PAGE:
The importance of setting up a Lasting Power of Attorney
In life, unexpected events can occur that may leave us unable to make decisions for ourselves. Whether it’s due to illness, injury or old age, having a plan in place to protect our interests becomes crucial. In any of these circumstances, we will need a Power of Attorney to ensure someone trustworthy can make decisions on our behalf. In this blog, we will explore the significance of having an LPA in place and why it is an essential legal document for everyone to consider.
- A Lasting Power of Attorney (LPA) is a legal document that allows an individual, known as the donor, to appoint someone they trust to make decisions on their behalf.
- There are two types of LPAs: one for financial decisions and another for health and welfare decisions.
- Having a Lasting Power of Attorney in place is a vital step in planning for the future and protecting your interests.
1. What is a Lasting Power of Attorney
A Lasting Power of Attorney (LPA) is a legal document that allows an individual, known as the donor, to appoint someone they trust, known as an attorney, to make decisions on their behalf if they become unable to do so themselves.
There are two types of LPAs: one for financial decisions and another for health and welfare decisions.
The financial LPA grants the attorney the authority to manage the donor’s finances, such as paying bills or selling property. The health and welfare LPA allows the attorney to make decisions about the donor’s medical treatment, care, and daily routine. It is important to note that an LPA can only be created while the donor has mental capacity.
2. Protecting your interests
By creating an LPA, you are proactively safeguarding your interests and ensuring that your wishes are respected, even if you are unable to communicate or make decisions. This legal document allows you to appoint a trusted person, known as an attorney, to act on your behalf and make important decisions regarding your finances, property and healthcare.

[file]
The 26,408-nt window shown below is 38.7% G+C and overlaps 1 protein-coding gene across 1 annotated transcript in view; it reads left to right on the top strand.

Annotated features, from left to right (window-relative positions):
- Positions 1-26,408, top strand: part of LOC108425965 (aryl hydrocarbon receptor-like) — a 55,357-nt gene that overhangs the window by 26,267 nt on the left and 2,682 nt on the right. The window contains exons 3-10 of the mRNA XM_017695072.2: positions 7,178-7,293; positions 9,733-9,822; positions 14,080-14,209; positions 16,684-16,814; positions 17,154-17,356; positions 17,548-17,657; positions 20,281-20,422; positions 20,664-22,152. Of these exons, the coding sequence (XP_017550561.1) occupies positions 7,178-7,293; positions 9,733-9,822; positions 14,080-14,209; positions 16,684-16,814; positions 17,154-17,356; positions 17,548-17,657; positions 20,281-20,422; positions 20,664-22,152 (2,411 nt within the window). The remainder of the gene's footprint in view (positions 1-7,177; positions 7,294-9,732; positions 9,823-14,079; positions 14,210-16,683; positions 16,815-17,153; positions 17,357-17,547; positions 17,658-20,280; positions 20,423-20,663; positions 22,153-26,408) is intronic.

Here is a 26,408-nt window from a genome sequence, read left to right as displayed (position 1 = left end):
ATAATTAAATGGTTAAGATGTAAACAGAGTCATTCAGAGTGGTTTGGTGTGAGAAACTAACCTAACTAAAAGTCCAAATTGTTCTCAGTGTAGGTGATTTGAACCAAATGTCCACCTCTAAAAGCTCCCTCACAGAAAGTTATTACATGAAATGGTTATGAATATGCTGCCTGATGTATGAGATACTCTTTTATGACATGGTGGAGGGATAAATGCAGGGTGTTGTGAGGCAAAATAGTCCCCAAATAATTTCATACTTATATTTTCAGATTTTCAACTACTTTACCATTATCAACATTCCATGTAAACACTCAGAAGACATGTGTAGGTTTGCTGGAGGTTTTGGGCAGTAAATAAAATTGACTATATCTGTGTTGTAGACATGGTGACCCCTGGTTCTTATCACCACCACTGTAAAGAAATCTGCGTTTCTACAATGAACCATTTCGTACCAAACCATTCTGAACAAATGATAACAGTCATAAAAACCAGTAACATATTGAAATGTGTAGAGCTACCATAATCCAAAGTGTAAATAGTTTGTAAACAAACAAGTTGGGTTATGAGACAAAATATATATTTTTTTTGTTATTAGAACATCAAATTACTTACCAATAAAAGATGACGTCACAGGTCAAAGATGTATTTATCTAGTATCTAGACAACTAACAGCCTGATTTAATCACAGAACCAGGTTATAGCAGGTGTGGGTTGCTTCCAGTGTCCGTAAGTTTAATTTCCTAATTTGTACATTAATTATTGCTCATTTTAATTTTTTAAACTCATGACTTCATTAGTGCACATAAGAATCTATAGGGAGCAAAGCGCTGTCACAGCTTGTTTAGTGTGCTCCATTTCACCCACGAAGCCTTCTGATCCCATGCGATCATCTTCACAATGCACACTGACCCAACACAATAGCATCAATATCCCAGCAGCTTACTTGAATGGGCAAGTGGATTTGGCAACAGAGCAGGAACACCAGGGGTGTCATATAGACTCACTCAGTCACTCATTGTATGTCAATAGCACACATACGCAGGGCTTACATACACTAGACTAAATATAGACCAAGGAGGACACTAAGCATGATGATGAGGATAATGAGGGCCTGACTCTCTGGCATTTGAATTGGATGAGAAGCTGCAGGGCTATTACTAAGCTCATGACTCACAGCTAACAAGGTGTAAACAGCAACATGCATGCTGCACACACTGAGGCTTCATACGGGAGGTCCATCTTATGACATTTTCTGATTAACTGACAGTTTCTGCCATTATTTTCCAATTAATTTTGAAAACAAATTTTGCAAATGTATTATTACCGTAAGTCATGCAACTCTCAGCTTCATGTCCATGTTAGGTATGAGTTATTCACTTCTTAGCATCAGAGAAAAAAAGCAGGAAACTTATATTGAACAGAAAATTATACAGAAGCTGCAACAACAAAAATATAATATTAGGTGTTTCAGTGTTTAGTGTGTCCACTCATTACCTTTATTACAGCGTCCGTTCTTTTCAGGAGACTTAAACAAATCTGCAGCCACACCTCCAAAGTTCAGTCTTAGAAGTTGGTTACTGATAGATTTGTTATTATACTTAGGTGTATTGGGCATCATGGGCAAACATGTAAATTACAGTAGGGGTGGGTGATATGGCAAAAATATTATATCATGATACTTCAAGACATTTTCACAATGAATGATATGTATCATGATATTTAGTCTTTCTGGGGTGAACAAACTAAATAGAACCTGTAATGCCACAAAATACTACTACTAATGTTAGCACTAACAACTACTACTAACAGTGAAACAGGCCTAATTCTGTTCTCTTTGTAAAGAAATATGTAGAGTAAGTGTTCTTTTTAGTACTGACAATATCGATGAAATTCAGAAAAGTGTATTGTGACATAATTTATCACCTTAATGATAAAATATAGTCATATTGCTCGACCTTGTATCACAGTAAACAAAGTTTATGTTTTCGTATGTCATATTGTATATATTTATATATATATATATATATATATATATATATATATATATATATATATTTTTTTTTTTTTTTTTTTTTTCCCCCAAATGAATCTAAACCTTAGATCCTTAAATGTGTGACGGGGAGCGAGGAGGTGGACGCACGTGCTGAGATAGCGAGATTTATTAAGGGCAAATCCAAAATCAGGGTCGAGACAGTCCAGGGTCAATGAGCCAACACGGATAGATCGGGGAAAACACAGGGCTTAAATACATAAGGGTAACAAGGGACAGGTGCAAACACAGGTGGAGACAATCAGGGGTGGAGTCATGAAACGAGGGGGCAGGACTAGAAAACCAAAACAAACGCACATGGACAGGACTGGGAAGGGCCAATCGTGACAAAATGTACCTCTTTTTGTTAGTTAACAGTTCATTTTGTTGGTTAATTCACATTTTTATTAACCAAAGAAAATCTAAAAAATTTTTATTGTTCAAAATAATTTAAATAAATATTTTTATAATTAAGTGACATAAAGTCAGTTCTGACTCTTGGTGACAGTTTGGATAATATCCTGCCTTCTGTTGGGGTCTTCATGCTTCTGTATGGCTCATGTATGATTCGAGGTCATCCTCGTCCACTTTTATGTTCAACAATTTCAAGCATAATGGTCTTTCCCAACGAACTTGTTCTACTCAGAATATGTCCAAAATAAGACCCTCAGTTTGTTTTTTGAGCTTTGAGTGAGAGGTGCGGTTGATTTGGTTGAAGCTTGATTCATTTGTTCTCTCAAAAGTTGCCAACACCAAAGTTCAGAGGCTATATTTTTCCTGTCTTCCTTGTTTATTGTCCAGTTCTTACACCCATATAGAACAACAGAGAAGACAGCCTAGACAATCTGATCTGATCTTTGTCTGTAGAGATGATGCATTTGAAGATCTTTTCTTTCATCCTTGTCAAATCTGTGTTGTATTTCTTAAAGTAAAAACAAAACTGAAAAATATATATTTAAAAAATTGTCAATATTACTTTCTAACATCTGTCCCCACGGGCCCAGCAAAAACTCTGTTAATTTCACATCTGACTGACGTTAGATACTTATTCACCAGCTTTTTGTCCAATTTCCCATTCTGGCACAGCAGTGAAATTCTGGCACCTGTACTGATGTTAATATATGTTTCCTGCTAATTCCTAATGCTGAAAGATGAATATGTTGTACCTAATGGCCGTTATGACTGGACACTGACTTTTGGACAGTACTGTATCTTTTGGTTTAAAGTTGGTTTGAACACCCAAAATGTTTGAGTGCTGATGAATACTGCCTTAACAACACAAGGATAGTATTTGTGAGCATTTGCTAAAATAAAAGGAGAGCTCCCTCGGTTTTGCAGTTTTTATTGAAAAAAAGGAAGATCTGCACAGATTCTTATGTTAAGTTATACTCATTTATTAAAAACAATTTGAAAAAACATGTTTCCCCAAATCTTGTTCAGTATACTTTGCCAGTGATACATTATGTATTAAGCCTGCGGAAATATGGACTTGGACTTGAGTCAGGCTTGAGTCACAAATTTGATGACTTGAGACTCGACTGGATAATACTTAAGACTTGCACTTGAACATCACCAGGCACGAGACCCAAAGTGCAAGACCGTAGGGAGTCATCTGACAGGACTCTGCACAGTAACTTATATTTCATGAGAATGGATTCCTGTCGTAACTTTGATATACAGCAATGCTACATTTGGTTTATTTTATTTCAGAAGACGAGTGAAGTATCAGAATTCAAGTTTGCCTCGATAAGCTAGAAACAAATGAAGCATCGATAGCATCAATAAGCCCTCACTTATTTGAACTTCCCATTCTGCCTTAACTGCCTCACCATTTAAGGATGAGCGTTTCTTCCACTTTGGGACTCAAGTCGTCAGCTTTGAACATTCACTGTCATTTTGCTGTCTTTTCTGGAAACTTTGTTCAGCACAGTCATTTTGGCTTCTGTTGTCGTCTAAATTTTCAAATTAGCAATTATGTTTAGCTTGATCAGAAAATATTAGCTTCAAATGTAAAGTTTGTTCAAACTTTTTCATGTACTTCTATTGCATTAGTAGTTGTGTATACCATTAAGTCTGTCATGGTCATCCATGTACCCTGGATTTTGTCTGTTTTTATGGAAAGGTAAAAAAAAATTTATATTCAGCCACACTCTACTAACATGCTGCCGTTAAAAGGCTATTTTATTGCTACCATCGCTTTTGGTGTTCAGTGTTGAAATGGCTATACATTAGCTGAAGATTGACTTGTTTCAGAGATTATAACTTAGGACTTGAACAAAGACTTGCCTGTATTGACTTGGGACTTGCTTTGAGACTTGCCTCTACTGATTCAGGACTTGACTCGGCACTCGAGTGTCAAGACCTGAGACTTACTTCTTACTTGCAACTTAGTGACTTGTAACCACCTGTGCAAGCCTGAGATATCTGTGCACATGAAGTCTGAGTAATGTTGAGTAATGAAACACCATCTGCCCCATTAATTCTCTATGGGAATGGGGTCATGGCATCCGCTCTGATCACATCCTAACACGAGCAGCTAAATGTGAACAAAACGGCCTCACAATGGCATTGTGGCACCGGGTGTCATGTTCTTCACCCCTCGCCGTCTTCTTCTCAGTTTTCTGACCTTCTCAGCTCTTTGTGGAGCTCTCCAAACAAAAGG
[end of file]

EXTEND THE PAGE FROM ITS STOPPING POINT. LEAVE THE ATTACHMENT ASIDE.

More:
3. Financial matters
An LPA for financial matters grants your chosen attorney the authority to manage your finances, pay bills, access bank accounts, and make investment decisions. Without an LPA, your loved ones may face significant challenges in handling your financial affairs, leading to delays, confusion, and potential financial hardships.
4. Health and Welfare
An LPA for health and welfare empowers your attorney to make decisions about your medical treatment, living arrangements, and other personal matters. This ensures that your preferences and values are respected, even if you are unable to express them yourself. It provides peace of mind knowing that someone you trust will make decisions in your best interest.
5. Avoiding Court Prevention
Without an LPA in place, if you lack mental capacity, your loved ones may need to apply to the court for a deputyship order to make decisions on your behalf. This process can be time-consuming, expensive and may not align with your wishes. By having an LPA, you can avoid court intervention and maintain control over who represents your interests.
6. Choosing your Attorney
Creating an LPA allows you to carefully select and appoint an attorney whom you trust implicitly. This person should have your best interests at heart and be capable of making decisions in line with your values and preferences. It is crucial to have open and honest conversations with your chosen attorney to ensure they understand your wishes.
Having a Lasting Power of Attorney in place is a vital step in planning for the future and protecting your interests. It provides you with peace of mind, avoids potential disputes, and ensures that your wishes are respected even if you are unable to make decision for yourself.
Get in touch with us today
Whichever way you look at it, setting up a Lasting Power of Attorney is the best possible way of protecting yourself in case of losing mental or physical capacity, and the sooner you do it, the better. Speak to our expert LPA team today on 01525 378177 or email firstname.lastname@example.org.